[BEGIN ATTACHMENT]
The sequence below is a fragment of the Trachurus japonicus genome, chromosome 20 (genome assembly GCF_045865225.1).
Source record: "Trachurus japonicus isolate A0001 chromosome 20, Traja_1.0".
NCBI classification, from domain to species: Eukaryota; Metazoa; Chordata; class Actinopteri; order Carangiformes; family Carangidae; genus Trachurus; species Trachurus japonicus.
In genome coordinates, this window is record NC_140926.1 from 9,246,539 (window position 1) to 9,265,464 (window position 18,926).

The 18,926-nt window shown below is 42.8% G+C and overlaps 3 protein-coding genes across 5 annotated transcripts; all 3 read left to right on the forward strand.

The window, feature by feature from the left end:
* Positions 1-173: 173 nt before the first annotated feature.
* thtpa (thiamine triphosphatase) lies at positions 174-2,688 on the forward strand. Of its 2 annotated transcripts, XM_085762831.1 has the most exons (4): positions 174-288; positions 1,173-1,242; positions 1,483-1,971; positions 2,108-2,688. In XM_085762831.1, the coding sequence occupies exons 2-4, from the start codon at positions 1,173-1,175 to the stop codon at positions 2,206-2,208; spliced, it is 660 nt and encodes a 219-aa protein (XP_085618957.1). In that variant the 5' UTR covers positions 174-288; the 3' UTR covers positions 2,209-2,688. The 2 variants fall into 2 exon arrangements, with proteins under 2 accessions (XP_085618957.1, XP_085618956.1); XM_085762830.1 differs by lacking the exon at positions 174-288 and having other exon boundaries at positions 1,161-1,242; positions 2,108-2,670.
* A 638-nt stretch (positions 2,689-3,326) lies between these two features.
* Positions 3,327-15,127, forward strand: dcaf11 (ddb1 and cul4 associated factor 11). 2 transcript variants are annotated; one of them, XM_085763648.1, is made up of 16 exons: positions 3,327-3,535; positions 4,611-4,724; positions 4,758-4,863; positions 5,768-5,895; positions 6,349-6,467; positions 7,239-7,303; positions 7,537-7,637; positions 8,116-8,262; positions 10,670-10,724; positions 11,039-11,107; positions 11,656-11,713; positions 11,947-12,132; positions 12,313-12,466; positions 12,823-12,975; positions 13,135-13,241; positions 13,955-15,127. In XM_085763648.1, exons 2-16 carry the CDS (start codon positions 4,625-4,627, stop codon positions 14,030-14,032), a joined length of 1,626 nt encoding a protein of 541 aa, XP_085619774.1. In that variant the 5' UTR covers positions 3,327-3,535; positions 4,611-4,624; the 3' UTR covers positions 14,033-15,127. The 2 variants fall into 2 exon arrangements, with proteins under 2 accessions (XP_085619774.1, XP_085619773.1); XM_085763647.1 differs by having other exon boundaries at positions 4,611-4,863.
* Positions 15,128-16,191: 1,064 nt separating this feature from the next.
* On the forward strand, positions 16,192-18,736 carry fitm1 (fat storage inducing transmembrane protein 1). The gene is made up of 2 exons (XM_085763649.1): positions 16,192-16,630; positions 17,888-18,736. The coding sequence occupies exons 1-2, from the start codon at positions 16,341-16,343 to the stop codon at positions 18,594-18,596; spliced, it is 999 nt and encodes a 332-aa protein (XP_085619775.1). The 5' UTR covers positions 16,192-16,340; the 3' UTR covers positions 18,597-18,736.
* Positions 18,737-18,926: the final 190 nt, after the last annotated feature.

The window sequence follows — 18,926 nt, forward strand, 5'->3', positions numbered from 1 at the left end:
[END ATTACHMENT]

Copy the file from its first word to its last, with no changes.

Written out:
The sequence below is a fragment of the Trachurus japonicus genome, chromosome 20 (genome assembly GCF_045865225.1).
Source record: "Trachurus japonicus isolate A0001 chromosome 20, Traja_1.0".
NCBI classification, from domain to species: Eukaryota; Metazoa; Chordata; class Actinopteri; order Carangiformes; family Carangidae; genus Trachurus; species Trachurus japonicus.
In genome coordinates, this window is record NC_140926.1 from 9,246,539 (window position 1) to 9,265,464 (window position 18,926).

The 18,926-nt window shown below is 42.8% G+C and overlaps 3 protein-coding genes across 5 annotated transcripts; all 3 read left to right on the forward strand.

The window, feature by feature from the left end:
* Positions 1-173: 173 nt before the first annotated feature.
* thtpa (thiamine triphosphatase) lies at positions 174-2,688 on the forward strand. Of its 2 annotated transcripts, XM_085762831.1 has the most exons (4): positions 174-288; positions 1,173-1,242; positions 1,483-1,971; positions 2,108-2,688. In XM_085762831.1, the coding sequence occupies exons 2-4, from the start codon at positions 1,173-1,175 to the stop codon at positions 2,206-2,208; spliced, it is 660 nt and encodes a 219-aa protein (XP_085618957.1). In that variant the 5' UTR covers positions 174-288; the 3' UTR covers positions 2,209-2,688. The 2 variants fall into 2 exon arrangements, with proteins under 2 accessions (XP_085618957.1, XP_085618956.1); XM_085762830.1 differs by lacking the exon at positions 174-288 and having other exon boundaries at positions 1,161-1,242; positions 2,108-2,670.
* A 638-nt stretch (positions 2,689-3,326) lies between these two features.
* Positions 3,327-15,127, forward strand: dcaf11 (ddb1 and cul4 associated factor 11). 2 transcript variants are annotated; one of them, XM_085763648.1, is made up of 16 exons: positions 3,327-3,535; positions 4,611-4,724; positions 4,758-4,863; positions 5,768-5,895; positions 6,349-6,467; positions 7,239-7,303; positions 7,537-7,637; positions 8,116-8,262; positions 10,670-10,724; positions 11,039-11,107; positions 11,656-11,713; positions 11,947-12,132; positions 12,313-12,466; positions 12,823-12,975; positions 13,135-13,241; positions 13,955-15,127. In XM_085763648.1, exons 2-16 carry the CDS (start codon positions 4,625-4,627, stop codon positions 14,030-14,032), a joined length of 1,626 nt encoding a protein of 541 aa, XP_085619774.1. In that variant the 5' UTR covers positions 3,327-3,535; positions 4,611-4,624; the 3' UTR covers positions 14,033-15,127. The 2 variants fall into 2 exon arrangements, with proteins under 2 accessions (XP_085619774.1, XP_085619773.1); XM_085763647.1 differs by having other exon boundaries at positions 4,611-4,863.
* Positions 15,128-16,191: 1,064 nt separating this feature from the next.
* On the forward strand, positions 16,192-18,736 carry fitm1 (fat storage inducing transmembrane protein 1). The gene is made up of 2 exons (XM_085763649.1): positions 16,192-16,630; positions 17,888-18,736. The coding sequence occupies exons 1-2, from the start codon at positions 16,341-16,343 to the stop codon at positions 18,594-18,596; spliced, it is 999 nt and encodes a 332-aa protein (XP_085619775.1). The 5' UTR covers positions 16,192-16,340; the 3' UTR covers positions 18,597-18,736.
* Positions 18,737-18,926: the final 190 nt, after the last annotated feature.

The window sequence follows — 18,926 nt, forward strand, 5'->3', positions numbered from 1 at the left end: